“We hold the government responsible for the recurrent security explosions,” March 14 MP Boutros Harb said in a statement following the Tuesday meeting at his residence.
The opposition lawmakers also warned that “political struggles” might impact the upcoming parliamentary elections and lead to its postponement after months of debates and discussions that resulted in the approval by the parliament’s joint commissions of the Orthodox law that calls for proportional voting along sectarian lines.
Tension rose in Beirut on Sunday where two Sunni Sheikhs in the Shiite neighborhood of Khandaq al-Ghamik where attacked.
The incident was followed by an assault on two other Dar al-Fatwa clerics in the South Beirut suburb of Shiyyah.
Following the incident, protesters in Sunni areas of Lebanon’s capital began cutting off access to roads, causing tensions to rise in the city and army units to deploy to the scene.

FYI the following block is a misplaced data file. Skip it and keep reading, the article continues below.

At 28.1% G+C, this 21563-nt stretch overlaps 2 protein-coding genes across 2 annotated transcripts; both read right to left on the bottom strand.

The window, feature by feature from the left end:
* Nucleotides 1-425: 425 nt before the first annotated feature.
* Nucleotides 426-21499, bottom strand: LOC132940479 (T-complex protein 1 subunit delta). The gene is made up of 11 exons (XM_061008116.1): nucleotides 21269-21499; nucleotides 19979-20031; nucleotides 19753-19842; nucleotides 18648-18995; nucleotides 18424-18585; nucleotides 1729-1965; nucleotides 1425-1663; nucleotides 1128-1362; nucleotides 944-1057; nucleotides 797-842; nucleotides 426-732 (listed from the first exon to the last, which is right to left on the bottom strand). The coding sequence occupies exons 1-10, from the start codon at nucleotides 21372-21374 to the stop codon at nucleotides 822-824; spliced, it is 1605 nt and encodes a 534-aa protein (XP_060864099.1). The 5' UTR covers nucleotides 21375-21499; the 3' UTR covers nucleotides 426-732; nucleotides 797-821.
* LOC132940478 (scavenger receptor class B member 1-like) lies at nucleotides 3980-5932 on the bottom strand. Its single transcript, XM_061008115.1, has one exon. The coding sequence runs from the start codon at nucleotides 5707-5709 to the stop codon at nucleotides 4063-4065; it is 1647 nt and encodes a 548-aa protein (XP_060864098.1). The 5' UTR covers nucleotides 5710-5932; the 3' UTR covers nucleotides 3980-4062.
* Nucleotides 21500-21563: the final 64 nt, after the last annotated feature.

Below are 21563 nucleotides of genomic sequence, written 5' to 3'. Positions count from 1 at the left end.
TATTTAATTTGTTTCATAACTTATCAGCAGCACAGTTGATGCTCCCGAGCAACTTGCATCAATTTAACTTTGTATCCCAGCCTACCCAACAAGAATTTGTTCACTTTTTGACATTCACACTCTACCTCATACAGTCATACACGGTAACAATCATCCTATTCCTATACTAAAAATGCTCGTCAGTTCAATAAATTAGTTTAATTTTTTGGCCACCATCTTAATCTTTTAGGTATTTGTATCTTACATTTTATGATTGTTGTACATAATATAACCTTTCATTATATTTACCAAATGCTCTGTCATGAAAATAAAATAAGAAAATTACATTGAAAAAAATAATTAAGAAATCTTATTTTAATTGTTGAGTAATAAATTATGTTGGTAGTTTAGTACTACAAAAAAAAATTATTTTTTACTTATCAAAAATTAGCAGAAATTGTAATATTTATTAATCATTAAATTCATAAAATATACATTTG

The assaults have sparked a wave of condemnation from the majority of Lebanon’s political parties, with the Shiite Hezbollah and Amal Movement also expressing their firm rejection of the attacks.
Regarding the Syrian attacks against targets inside Lebanese territory, the MPs commended the stance of President Michel Suleiman who, earlier on Tuesday, deemed it “unacceptable” and instructed Foreign Minister Adnan Mansur “to send a message of protest to the Syrian side so that such operations are not repeated.”
Syrian warplanes on Monday bombed Lebanon for the first time since the uprising against the Bashar al-Assad regime began in mid-March 2011, prompting strong condemnation from France and the US.